The worker-priest movement to which Joffe refers created solidarity for the Church, especially when so few of the educated understood the plight of laborers like these coal miners in France. Scranton, in fact, is a town known for its defense of the rights of workers in the mines and its coal strikes. (Another film that depicts a priest of this kind can be found in Marlon Brando's justly praised performance in On the Waterfront.) John Mitchell is memorialized in Scranton City center at the Courthouse Square for his role in creating unions and more just labor laws. Places like Scranton were built on the backs of immigrant families who labored under oppressive conditions that often resulted in death for the workers and severely truncated lives. To be "liberated" from those conditions required defending the rights of workers and seeking just remuneration. The Jesuits took over the Christian Brothers school, Saint Thomas, and created The University of Scranton in the 40's, serving the descendants of coal-miners and to minister in "the mission" of urban Scranton. Jesuits have often practiced accompaniment with laborers and the poor the world over. What many of the Jesuits have shown is that by coming alongside people and working together towards a more just future we learn to love one another more deeply. That love destroys the false idol of the "us" and "them" mentality.
Fr Greg Boyle, SJ articulates well how the transformative love of gang-members in Los Angeles (pictured here in the background) changed his life. Compassion and kinship are two realities he introduces to us:
Love and the city applies radically to his work in Los Angeles. Homeboy Industries provides much hope to people who otherwise may have lost all hope for a better future.
Boyle encourages us to stand with the poor, the marginalized, the voiceless, the easily despised, the readily left out. To celebrate justice is to engage in kinship and work against the dehumanization of our times. The drive to dehumanize is evident in The Mission and should occupy some of your attention. How do the Jesuits in the film work towards re-humanization? (HERE is an article on the Jesuits who inspired the film.)
The Guarani are hunted, enslaved, exploited, and considered sub-human by the colonizers. The Spanish and Portuguese want the land and the riches of the land for building wealth through international trade. The "Mission" is in the way of the plans for further exploitation. Fr. Gabriel defends the rights of the indigenous and models how to care for the Guarani. The Trial scene is particularly telling of the different ways the Guarani are treated. Just notice how Fr. Gabriel relates to the child in the trial who sings as "proof" of his "humanity," in contrast to the slave-trader. (Remember our use of the song At the Purchaser's Option previously?)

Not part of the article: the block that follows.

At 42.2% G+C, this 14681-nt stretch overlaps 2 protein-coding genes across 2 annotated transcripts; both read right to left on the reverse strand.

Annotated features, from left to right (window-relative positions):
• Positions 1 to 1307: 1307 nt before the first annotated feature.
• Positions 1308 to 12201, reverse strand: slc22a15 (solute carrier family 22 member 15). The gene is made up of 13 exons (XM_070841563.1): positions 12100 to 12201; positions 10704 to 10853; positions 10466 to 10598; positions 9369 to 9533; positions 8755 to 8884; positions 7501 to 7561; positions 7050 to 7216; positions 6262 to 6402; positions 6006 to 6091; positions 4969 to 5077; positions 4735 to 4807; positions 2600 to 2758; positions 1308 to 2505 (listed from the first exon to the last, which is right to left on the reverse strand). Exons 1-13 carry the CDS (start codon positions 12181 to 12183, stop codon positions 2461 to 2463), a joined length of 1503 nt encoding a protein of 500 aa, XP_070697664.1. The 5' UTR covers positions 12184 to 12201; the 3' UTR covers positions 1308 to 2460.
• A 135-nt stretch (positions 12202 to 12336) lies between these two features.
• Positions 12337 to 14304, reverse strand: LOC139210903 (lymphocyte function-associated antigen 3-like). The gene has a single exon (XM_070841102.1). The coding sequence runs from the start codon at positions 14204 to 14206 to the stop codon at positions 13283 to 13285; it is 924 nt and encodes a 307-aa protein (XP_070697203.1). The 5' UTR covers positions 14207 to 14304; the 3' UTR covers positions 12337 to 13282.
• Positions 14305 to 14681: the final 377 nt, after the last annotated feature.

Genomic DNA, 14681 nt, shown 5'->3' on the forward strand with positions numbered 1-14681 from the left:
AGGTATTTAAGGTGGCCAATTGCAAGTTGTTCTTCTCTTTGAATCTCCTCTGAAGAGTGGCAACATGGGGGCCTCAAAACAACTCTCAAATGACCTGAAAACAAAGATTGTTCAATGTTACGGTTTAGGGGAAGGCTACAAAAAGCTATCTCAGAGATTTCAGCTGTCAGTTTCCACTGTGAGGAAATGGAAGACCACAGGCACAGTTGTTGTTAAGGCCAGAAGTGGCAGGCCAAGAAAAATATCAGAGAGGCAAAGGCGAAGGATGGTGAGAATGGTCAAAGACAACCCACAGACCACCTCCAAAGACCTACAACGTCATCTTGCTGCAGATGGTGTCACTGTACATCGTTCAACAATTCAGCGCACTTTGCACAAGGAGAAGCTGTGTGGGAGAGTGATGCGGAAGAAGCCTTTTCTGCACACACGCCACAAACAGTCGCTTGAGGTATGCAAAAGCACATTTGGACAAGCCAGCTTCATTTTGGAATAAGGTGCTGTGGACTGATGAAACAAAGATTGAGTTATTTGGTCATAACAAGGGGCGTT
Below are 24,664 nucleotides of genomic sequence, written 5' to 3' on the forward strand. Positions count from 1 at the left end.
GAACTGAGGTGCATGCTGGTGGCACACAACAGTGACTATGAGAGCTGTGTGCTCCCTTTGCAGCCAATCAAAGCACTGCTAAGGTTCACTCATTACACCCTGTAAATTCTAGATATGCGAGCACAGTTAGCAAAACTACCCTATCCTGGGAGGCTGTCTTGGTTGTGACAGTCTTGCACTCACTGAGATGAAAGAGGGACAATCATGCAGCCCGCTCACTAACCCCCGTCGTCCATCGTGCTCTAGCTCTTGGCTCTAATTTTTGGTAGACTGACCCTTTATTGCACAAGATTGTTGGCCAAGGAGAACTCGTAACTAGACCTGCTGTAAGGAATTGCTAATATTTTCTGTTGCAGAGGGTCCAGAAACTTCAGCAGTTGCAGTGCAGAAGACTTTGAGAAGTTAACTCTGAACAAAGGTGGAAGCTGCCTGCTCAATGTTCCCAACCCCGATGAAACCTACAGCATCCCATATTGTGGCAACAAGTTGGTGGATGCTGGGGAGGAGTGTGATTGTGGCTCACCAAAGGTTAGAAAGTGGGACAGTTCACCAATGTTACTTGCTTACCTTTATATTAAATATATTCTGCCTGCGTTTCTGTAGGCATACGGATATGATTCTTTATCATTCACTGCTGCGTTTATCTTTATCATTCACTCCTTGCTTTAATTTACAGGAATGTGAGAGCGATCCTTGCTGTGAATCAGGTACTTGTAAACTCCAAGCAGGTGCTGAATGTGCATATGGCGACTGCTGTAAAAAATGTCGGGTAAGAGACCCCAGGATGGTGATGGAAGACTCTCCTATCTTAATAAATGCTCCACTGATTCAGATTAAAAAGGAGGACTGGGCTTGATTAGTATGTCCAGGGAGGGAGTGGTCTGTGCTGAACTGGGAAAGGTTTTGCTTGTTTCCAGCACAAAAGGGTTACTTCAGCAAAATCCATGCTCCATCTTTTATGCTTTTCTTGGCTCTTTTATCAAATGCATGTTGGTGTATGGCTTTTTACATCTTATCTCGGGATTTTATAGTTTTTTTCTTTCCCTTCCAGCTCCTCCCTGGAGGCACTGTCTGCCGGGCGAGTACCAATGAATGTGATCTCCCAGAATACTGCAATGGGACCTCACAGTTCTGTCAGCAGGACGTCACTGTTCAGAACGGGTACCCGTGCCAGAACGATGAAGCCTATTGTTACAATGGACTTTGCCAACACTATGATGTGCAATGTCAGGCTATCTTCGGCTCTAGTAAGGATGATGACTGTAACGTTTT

"We an legitimately say that in the process of oppression someone oppresses someone else; we cannot say that in the process of revolution someone liberates someone else, nor yet that someone liberates himself, but rather that human beings in communion liberate each other." Freire, Pedagogy of the Oppressed, p. 133.
Please read the link provided above for the article in Commonweal, after you have watched the film. It will deepen your understanding of the film and its relationship to themes important to our course.
Record your "video response" holding a conversation about how The Mission gives us insight into what Paulo Freire means when he writes that "human beings in communion liberate each other." Who is "liberated"? How? In what way(s)? Maybe your reading of the film is that nobody is liberated. If so, then do we see at least glimpses of liberating communion between people, founded in love? If so, what kind of love?
(I would suggest a focus on Rodrigo and his penitential journey may provide an excellent focus for you. What is the deal with his “penance”? Why is it self-chosen? Why must Rodrigo bear the burden until he feels the time is right? (Note that Liam Neason’s character tries to intervene too early.) What is the significance of the role the Guarani play in his penance? Why do you think the Guarani must be involved in his penance, as far as the story-line associated with Rodrigo goes? Who is he, what is his role, and why might he have previously been engaged with the Guarani? How is the Christian understanding of love, as it relates to sin, forgiveness, and new life significant for the story?)
Submit the presentations on Slack before Monday morning, July 26.
Created with images by Daniel Öberg - "Cascade aux Ecrevisses" • Alexander Paul - "Young Yagua" • Kateryna Kovarzh - "dipinto acquerello comunicazione concettuale" • Varshita Korrapati - "I was walking through a crowded part of Central Park when I stumbled upon this violinist playing a beautiful tune and I immediately knew he was special." • Archivist - "French Miners. Date: circa 1900" • Alexis Balinoff - "Lost in Los Angeles" • Rawpixel.com - "Classmate Solidarity Team Group Community Concept"